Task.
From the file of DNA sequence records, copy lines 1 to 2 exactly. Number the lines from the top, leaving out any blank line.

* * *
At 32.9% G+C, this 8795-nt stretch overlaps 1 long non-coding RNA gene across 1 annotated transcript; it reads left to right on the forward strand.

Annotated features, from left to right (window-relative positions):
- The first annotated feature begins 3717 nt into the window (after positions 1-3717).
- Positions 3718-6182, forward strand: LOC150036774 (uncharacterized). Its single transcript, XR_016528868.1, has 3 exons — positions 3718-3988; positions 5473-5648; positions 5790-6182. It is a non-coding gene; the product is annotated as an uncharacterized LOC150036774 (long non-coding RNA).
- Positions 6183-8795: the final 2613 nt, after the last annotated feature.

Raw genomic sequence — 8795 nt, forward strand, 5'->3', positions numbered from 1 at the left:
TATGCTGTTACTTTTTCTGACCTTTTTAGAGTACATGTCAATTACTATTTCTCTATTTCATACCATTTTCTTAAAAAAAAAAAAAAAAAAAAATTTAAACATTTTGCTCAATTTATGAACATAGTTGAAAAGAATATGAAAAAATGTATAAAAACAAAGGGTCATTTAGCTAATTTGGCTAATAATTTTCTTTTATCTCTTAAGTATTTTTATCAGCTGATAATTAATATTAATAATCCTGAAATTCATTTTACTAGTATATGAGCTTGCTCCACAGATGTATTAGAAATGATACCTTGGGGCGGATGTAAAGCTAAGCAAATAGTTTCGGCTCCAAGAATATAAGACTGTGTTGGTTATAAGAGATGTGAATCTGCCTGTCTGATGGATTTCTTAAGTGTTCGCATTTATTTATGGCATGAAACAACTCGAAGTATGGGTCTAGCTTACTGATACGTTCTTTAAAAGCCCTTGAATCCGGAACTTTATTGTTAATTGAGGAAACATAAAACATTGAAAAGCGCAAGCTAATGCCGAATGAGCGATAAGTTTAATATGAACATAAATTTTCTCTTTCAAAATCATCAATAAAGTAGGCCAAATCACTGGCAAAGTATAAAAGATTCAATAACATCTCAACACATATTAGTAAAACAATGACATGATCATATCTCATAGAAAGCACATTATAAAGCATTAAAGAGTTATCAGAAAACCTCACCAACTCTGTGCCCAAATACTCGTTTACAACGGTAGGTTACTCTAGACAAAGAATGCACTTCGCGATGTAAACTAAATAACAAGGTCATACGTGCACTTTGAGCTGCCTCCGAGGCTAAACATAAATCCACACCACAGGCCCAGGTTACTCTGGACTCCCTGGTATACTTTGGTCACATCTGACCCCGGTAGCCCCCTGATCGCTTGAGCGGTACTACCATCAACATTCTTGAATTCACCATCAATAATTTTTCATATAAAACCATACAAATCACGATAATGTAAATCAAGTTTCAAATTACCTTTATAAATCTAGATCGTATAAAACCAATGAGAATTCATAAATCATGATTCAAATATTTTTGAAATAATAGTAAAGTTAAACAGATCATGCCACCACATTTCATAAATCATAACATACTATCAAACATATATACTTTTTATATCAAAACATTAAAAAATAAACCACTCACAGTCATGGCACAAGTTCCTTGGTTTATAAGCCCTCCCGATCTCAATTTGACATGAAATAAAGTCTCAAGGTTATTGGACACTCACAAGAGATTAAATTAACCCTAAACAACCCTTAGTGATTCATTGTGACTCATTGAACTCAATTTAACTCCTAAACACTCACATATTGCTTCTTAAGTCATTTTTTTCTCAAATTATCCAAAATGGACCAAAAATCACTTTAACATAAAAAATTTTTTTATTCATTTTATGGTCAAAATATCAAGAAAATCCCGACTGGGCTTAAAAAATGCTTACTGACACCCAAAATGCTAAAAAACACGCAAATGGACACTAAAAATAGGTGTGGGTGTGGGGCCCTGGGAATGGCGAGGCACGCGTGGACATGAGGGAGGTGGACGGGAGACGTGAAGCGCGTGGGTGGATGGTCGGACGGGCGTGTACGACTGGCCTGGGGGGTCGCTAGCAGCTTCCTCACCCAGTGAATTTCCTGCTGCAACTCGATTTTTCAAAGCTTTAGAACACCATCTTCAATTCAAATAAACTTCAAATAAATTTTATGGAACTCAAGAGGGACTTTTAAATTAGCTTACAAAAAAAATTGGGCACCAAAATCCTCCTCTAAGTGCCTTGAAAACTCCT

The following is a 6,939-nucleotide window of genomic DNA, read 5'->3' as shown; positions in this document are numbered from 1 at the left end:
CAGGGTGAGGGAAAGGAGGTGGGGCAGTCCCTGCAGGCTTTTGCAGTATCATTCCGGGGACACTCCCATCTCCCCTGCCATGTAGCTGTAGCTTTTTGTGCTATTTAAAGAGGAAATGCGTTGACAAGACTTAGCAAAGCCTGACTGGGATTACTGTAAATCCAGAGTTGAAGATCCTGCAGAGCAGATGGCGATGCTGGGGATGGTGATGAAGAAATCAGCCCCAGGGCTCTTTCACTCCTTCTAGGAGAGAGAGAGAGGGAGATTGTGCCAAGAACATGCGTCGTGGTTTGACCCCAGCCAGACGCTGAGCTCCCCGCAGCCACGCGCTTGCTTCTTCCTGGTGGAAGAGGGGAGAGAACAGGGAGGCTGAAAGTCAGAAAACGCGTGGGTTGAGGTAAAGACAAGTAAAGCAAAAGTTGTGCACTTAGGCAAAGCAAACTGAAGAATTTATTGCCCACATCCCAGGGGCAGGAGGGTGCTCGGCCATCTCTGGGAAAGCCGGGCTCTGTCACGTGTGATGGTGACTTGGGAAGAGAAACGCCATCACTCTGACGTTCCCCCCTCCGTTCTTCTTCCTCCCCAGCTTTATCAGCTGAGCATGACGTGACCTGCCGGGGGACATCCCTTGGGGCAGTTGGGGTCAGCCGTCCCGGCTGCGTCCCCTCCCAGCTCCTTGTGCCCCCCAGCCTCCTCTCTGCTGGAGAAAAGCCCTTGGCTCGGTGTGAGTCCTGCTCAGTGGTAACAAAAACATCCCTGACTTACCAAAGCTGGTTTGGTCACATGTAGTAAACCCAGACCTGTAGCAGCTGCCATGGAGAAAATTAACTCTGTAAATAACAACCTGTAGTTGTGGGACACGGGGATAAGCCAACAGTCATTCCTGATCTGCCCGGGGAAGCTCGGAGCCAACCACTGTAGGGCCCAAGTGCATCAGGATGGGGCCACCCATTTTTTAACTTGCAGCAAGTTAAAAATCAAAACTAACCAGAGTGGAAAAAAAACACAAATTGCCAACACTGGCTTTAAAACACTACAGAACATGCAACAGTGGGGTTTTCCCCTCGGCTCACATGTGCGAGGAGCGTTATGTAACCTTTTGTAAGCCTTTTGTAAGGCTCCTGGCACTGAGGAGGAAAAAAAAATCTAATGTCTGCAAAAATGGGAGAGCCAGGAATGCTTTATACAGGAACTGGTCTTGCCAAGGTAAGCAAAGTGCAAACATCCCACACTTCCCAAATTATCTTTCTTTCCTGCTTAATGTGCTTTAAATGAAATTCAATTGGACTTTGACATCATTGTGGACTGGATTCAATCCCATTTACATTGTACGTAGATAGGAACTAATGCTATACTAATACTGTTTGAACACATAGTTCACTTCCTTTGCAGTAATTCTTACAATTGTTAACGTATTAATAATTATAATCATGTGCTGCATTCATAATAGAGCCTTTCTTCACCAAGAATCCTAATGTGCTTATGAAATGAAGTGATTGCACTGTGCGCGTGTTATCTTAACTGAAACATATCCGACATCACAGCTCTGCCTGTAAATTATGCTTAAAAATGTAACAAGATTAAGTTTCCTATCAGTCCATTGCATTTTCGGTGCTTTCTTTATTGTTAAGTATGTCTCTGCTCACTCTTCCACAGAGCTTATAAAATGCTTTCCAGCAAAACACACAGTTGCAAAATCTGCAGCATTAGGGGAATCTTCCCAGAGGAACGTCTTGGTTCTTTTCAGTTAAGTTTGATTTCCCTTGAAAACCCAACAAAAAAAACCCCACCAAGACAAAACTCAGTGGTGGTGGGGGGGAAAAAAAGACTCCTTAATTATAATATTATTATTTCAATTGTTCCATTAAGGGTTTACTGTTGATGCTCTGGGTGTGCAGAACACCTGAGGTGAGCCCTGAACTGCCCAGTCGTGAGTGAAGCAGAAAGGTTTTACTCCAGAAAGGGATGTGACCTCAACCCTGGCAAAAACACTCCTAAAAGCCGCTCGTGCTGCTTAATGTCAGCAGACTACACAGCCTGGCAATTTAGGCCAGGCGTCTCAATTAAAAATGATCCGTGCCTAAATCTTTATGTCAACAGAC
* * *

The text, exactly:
At 32.9% G+C, this 8795-nt stretch overlaps 1 long non-coding RNA gene across 1 annotated transcript; it reads left to right on the forward strand.

Annotated features, from left to right (window-relative positions):